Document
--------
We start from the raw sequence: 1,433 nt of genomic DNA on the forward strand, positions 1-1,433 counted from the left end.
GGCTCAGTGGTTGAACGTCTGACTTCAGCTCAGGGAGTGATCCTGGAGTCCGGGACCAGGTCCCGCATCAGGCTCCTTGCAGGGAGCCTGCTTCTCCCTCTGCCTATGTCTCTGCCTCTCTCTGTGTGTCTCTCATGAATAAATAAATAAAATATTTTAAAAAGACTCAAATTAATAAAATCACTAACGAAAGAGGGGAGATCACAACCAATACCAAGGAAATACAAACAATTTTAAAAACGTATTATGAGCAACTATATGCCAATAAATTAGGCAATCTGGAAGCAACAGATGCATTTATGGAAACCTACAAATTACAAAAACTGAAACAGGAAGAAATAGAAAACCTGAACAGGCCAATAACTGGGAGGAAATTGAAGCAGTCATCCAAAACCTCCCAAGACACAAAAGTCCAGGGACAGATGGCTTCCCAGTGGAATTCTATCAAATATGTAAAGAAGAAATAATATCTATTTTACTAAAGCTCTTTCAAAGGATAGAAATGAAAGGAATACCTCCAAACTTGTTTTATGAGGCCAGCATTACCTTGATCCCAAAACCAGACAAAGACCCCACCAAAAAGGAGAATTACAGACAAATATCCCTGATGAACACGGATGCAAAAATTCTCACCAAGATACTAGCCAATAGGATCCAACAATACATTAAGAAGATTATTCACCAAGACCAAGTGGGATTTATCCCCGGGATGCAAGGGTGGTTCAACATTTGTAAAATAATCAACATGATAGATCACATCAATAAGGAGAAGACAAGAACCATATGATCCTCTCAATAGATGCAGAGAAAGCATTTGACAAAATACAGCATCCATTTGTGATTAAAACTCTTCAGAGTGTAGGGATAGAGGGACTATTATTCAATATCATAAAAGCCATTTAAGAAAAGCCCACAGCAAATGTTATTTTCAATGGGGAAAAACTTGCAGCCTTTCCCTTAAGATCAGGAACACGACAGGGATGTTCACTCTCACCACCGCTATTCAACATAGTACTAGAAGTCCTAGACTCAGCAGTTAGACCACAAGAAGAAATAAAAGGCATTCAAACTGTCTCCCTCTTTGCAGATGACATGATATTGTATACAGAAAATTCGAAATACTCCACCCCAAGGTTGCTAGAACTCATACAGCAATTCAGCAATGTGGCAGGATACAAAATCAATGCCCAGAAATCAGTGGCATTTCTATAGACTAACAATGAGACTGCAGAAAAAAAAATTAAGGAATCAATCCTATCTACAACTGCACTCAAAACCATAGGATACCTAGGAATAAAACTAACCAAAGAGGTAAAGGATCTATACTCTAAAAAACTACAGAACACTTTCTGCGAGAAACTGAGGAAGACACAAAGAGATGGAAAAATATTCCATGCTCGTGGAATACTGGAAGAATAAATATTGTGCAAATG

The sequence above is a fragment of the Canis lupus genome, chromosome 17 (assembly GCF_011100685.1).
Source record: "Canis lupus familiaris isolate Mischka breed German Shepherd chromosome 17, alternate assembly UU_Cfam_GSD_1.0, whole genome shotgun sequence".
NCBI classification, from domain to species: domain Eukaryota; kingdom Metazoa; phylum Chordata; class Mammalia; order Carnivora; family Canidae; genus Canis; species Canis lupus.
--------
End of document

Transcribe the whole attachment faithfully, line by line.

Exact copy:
We start from the raw sequence: 1,433 nt of genomic DNA on the forward strand, positions 1-1,433 counted from the left end.
GGCTCAGTGGTTGAACGTCTGACTTCAGCTCAGGGAGTGATCCTGGAGTCCGGGACCAGGTCCCGCATCAGGCTCCTTGCAGGGAGCCTGCTTCTCCCTCTGCCTATGTCTCTGCCTCTCTCTGTGTGTCTCTCATGAATAAATAAATAAAATATTTTAAAAAGACTCAAATTAATAAAATCACTAACGAAAGAGGGGAGATCACAACCAATACCAAGGAAATACAAACAATTTTAAAAACGTATTATGAGCAACTATATGCCAATAAATTAGGCAATCTGGAAGCAACAGATGCATTTATGGAAACCTACAAATTACAAAAACTGAAACAGGAAGAAATAGAAAACCTGAACAGGCCAATAACTGGGAGGAAATTGAAGCAGTCATCCAAAACCTCCCAAGACACAAAAGTCCAGGGACAGATGGCTTCCCAGTGGAATTCTATCAAATATGTAAAGAAGAAATAATATCTATTTTACTAAAGCTCTTTCAAAGGATAGAAATGAAAGGAATACCTCCAAACTTGTTTTATGAGGCCAGCATTACCTTGATCCCAAAACCAGACAAAGACCCCACCAAAAAGGAGAATTACAGACAAATATCCCTGATGAACACGGATGCAAAAATTCTCACCAAGATACTAGCCAATAGGATCCAACAATACATTAAGAAGATTATTCACCAAGACCAAGTGGGATTTATCCCCGGGATGCAAGGGTGGTTCAACATTTGTAAAATAATCAACATGATAGATCACATCAATAAGGAGAAGACAAGAACCATATGATCCTCTCAATAGATGCAGAGAAAGCATTTGACAAAATACAGCATCCATTTGTGATTAAAACTCTTCAGAGTGTAGGGATAGAGGGACTATTATTCAATATCATAAAAGCCATTTAAGAAAAGCCCACAGCAAATGTTATTTTCAATGGGGAAAAACTTGCAGCCTTTCCCTTAAGATCAGGAACACGACAGGGATGTTCACTCTCACCACCGCTATTCAACATAGTACTAGAAGTCCTAGACTCAGCAGTTAGACCACAAGAAGAAATAAAAGGCATTCAAACTGTCTCCCTCTTTGCAGATGACATGATATTGTATACAGAAAATTCGAAATACTCCACCCCAAGGTTGCTAGAACTCATACAGCAATTCAGCAATGTGGCAGGATACAAAATCAATGCCCAGAAATCAGTGGCATTTCTATAGACTAACAATGAGACTGCAGAAAAAAAAATTAAGGAATCAATCCTATCTACAACTGCACTCAAAACCATAGGATACCTAGGAATAAAACTAACCAAAGAGGTAAAGGATCTATACTCTAAAAAACTACAGAACACTTTCTGCGAGAAACTGAGGAAGACACAAAGAGATGGAAAAATATTCCATGCTCGTGGAATACTGGAAGAATAAATATTGTGCAAATG

The sequence above is a fragment of the Canis lupus genome, chromosome 17 (assembly GCF_011100685.1).
Source record: "Canis lupus familiaris isolate Mischka breed German Shepherd chromosome 17, alternate assembly UU_Cfam_GSD_1.0, whole genome shotgun sequence".
NCBI classification, from domain to species: domain Eukaryota; kingdom Metazoa; phylum Chordata; class Mammalia; order Carnivora; family Canidae; genus Canis; species Canis lupus.